Three business leaders, from three very different sectors, came together with one key thing in common—during the COVID-19 pandemic, they were tasked with helping their organisations accelerate digital transformation. At Workday Elevate Digital Experience 2021 in the UK, Michael Cole, chief technology officer of the European Tour and Ryder Cup Europe, Lucy Becque, chief people officer of Coventry Building Society, and Peter Keery, finance transformation director of Veolia UK, discussed their digital journeys and what lies ahead.
Today’s appetite to accelerate digital should come as no surprise, given the plethora of benefits it brings. A recent study from IDC showed that digital-first organisations are twice as profitable and deliver eight times the revenue of their non-digital peers in the industry. Those are compelling numbers. But, while COVID-19 has been a catalyst for change, the shift to digital has not happened overnight. The past decade has seen organisations move at varying speeds to embrace digital, with some plotting a modest path to transformation.
Technology and sport are becoming increasingly intertwined, so it’s no surprise to see an elite sporting organisation leading from the front. Michael Cole of the European Tour and Ryder Cup Europe understands the importance of digital in making sure the European tour has the ability to deal with an increasingly complex business model and a demanding calendar.
“Our regular schedule is played across 44 tournaments in 31 countries. In fact, our closed season is just three days. This makes golf, in my view, one of the most operationally demanding and complex sports in the industry. Therefore, the business processes to support these incredible operations and complexity are immense,” said Cole. “Technology and digital transformation are needed to truly automate and simplify these processes and drive change. In the last few years, the European Tour has really stepped up and accelerated its digital transformation, and in fact, we’re now widely seen as being a leading advocate in the adoption of technology in sport.”
Veolia UK may be more focused on resource management and ecological transformation than elite sport, but the organisation’s acquisition strategy, growth, and increasingly disparate IT estate mean that handling complexity is also a major priority.
“Veolia itself is a really complex organisation,” said Peter Keery, finance transformation director of Veolia UK. “We’ve grown really quickly in the UK, and a key challenge for us has been ensuring that we bring all those different businesses together and offer a consistent customer and employee experience wherever possible. Many of our day-to-day activities are quite manual in their nature and held together at times by what really felt like sheer hard work and sticky tape, but our digital acceleration programme is making significant inroads.”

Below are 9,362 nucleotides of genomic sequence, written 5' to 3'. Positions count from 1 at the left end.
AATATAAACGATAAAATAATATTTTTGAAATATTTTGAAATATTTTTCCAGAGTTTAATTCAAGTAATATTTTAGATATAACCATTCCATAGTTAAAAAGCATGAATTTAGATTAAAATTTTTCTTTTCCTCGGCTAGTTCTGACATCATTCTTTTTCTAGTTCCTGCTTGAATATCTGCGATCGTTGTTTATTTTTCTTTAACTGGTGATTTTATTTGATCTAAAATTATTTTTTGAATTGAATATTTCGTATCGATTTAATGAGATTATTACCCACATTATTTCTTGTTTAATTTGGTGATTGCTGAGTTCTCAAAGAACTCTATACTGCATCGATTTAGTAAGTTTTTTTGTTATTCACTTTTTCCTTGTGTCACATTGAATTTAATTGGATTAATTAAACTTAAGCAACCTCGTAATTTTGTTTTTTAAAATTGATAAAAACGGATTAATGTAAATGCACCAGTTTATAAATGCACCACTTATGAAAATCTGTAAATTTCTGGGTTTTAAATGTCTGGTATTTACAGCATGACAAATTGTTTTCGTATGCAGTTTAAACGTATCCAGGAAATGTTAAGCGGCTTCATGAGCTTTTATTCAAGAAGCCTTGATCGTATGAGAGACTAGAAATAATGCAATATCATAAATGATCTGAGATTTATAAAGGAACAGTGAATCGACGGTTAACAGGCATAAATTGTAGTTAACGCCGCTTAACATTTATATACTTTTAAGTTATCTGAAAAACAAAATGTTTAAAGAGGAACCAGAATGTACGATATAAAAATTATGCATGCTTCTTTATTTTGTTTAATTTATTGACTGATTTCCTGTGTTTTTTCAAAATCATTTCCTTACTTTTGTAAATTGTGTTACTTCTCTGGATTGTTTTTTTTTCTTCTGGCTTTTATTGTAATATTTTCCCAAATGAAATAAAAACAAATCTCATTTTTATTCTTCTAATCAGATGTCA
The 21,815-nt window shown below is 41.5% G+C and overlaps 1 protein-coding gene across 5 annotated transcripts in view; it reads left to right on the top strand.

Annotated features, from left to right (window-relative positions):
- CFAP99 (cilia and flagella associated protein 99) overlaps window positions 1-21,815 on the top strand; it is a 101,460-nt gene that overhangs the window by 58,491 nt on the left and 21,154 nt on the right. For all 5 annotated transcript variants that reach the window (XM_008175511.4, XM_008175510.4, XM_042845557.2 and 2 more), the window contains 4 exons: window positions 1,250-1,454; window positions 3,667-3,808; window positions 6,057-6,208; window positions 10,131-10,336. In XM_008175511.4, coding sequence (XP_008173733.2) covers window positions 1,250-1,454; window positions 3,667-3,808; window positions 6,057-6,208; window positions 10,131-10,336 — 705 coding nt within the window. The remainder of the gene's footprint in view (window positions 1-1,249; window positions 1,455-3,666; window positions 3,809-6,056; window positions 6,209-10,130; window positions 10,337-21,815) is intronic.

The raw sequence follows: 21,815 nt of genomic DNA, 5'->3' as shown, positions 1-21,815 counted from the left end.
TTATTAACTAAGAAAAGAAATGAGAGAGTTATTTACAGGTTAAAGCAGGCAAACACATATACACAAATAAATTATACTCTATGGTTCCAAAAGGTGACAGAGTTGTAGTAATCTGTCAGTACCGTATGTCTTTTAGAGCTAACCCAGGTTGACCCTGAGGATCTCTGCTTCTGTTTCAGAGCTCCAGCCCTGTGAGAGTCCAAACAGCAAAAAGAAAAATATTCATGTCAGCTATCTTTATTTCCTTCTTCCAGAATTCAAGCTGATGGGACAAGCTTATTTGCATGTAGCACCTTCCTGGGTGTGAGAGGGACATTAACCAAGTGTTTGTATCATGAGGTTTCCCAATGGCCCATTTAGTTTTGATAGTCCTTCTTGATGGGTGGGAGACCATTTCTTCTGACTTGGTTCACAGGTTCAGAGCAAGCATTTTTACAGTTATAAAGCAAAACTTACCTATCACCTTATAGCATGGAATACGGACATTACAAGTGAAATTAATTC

Coventry Building Society’s Lucy Becque approaches digital acceleration from two distinct perspectives: the customer’s and the employee’s. For both, digital is completely changing the game.
“On the customer side, if I look at what’s underpinned the society’s success, it’s been very much the human interactions, the service that’s delivered by our people to our members. But the digital experience has not been anywhere near as strong. So the challenge for us is, How do you provide more choices without losing what made you brilliant in the past?” Becque said.
Pre-pandemic, Coventry Building Society had approximately a few hundred people on any given day working from home. Now, it’s a couple of thousand.
As Becque said, “We have seen huge digital transformation in the people space. We went live with Workday in September 2020, so we’ve gone through an enormous amount of change to make sure that our employees are able to operate as effectively as possible.”
“I think sometimes in the past we’ve forgotten to value some of those great human interactions we have. How do we create time within the member transactions to also have human connection and have some collective downtime?”Lucy Becque Chief People Officer Coventry Building Society
Figures from the Office for National Statistics say 35.9% of the UK workforce did some form of remote working in 2020. But how seamless was that transition, and what does it mean for the broader business? Like many organisations, the European Tour, Coventry Building Society, and Veolia UK were forced to pivot virtually overnight, moving many office-based workers to working from home.